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Is It Just Conviction Carlo’s Missing?


I keep being asked lately for my thoughts on Carlo Ancelotti and whether it’s time to hold him accountable for our ‘bad moment’ bearing in mind that ‘moment’ doesn’t seem to be going away. If I’m honest, as much as I hate to admit it, he isn’t inspiring much confidence in me right now and you have to wonder just how much he’s inspiring in his players.

Take his comments before the Fulham game, for example, whilst it was blatantly obvious that irrespective of the result we weren’t in the title race and haven’t been for quite some time, is that really what our players needed to be hearing from the manager? And worse still, having him publicly hinting 4th place would do us?

It’s been quite a while since our level of ambition has been to aim for 4th spot and I would have to imagine that with the club having just shelled out £70m on top of what’s paid out annually anyway, Roman Abramovich would have his sights set a bit higher than that and all. It didn’t change after we’d played Fulham either. In fact, if anything after that game, you’d have to say his predictions could even be a bit optimistic, with him suggesting “If we play like we did here, we will finish in the top four.”

He has to be kidding right? Fair enough we could’ve had a penalty ourselves and David Luiz was unlucky to concede the one he did but we were fortunate to come away with a draw in the end. I’m not saying we deserved to lose but we certainly didn’t deserve any more than we came away with – and that’s just not good enough at this point in the season when we’re sitting a mile behind United as it is. Thinking we’ll somehow claw ourselves into the final Champions League spot and instilling that mindset in our players isn’t ambitious enough and it certainly isn’t motivating enough – and that is worrying.

I don’t hold with the revolving door system we have for managers, so I’d be loathe to see yet another one given the Roman handshake but something has to change and it has to change soon if we really are going to stay in the Champions League for the foreseeable future. Less than a year ago we won the double and in spite of my reservations about Carlo Ancelotti coming to Chelsea in the first place – we did that double under his management.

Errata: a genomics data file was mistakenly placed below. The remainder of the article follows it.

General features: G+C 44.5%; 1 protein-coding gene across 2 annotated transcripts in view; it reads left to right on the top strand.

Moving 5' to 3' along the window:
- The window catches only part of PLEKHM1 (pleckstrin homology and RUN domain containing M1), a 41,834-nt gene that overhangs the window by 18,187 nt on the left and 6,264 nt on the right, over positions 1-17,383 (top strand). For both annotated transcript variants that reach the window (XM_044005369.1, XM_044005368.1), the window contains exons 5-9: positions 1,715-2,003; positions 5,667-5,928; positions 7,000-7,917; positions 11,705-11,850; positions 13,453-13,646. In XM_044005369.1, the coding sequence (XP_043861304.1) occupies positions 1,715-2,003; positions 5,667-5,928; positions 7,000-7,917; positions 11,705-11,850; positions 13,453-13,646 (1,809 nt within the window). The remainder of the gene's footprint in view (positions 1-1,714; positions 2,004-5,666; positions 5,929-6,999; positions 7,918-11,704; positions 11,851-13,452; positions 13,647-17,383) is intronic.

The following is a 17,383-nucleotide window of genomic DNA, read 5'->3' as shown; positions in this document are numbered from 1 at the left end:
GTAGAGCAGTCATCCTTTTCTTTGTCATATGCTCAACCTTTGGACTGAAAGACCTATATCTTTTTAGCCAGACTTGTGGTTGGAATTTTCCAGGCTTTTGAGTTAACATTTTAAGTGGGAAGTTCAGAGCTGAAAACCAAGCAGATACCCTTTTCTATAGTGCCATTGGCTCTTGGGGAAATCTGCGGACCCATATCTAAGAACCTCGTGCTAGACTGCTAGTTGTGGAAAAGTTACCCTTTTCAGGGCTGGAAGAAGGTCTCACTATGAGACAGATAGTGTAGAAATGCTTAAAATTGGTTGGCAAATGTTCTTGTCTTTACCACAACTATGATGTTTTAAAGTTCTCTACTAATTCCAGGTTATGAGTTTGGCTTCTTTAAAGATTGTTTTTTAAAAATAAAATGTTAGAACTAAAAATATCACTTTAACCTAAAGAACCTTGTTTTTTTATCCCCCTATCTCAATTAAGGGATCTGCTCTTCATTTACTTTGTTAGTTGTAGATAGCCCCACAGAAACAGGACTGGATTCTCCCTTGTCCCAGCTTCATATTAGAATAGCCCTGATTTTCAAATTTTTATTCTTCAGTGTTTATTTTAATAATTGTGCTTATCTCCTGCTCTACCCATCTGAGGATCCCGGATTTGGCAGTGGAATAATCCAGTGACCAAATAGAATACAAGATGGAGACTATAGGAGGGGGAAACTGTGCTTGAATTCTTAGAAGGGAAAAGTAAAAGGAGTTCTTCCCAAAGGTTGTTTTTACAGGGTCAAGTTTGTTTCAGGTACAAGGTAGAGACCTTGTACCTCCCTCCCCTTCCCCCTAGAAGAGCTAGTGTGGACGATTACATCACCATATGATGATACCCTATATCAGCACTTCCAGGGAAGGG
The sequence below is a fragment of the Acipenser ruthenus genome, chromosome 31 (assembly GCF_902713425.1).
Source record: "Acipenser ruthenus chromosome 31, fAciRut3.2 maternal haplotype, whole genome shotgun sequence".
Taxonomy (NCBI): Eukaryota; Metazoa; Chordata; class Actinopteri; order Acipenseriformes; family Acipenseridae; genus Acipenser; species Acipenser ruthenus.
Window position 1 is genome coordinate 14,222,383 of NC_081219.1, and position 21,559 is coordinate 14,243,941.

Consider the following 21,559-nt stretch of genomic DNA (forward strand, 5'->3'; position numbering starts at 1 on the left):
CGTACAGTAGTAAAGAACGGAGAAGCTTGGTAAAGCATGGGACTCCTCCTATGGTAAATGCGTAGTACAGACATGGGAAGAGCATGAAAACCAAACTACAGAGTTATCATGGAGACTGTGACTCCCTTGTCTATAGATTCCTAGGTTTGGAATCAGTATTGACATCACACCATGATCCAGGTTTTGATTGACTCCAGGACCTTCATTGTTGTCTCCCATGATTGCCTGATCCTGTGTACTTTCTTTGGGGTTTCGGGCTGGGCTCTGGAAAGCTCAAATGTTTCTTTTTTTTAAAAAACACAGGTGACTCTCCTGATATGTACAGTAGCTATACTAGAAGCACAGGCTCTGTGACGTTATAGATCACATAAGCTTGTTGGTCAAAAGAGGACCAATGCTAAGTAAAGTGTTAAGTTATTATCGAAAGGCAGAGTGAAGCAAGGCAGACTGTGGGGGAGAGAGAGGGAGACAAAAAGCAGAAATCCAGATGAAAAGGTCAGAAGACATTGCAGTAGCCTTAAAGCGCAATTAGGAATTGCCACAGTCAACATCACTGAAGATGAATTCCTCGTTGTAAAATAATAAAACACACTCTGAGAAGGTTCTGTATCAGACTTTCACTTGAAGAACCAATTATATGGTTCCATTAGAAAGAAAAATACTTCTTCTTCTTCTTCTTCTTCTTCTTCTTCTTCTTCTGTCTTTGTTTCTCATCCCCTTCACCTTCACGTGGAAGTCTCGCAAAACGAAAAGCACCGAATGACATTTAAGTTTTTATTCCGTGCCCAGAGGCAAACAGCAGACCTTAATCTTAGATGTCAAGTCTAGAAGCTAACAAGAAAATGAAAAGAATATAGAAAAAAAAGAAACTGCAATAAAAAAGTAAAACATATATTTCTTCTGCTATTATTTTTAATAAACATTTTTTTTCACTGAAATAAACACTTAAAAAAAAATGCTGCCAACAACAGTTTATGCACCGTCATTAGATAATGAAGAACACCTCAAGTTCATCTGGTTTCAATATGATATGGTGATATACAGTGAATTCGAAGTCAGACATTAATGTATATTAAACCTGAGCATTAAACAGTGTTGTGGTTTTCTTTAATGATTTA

So why are we broken now?

Well, like everyone else, I’d have to point to the departure of Ray Wilkins. By all accounts not Ancelotti’s choice for him to go and given the impact it’s had that rings true, because from the minute Butch went out the door, the players haven’t been able to get their act together. So was it him running the show all along and not Carlo? Tactically, it’s fair to say Wilkins probably made some good suggestions when called for because all too often since his departure, games have got away from us when they shouldn’t have.

Pro-active measures don’t really seem to be Ancelotti’s forte when it comes to substitutions but then again, when time’s getting away from us and all he can do is ‘fire-fight’, all too often it’s like taking a wet cloth to an inferno. That didn’t happen before Wilkins departure and whilst I’m not suggesting we were always spot on before that – because our form was a bit on the shaky side around that time anyway – what we were able to do then, was pick ourselves up again. We haven’t been able to do that this time.

Wilkins has to be one of the most positive blokes going – even more so where Chelsea are concerned – and he transferred that to the players. Even over the last few weeks, when we’ve done absolutely nothing to suggest we could, Wilkins has insisted we’ll qualify for the Champions League again. He just seems to have complete faith in the players abilities and they always thrived on that.

From the days of Mourinho’s slightly exaggerated massaging of their ego’s, through the days where Grant played with his cones whilst Steve Clarke did the cajoling, and on to the brief spell with Hiddink picking us up off the floor, this side have always been at their strongest when they’ve had that inspiration. Someone with drive and ambition pushing them forward, someone who genuinely believes in them and motivates them to battle, be it for honours or just pride.

And I’m just not feeling that conviction from Carlo right now.



Blue is the colour is an honest insight to the World of Chelsea FC. Not always pretty, sometimes rather cynical, but always realistic.


February 2011
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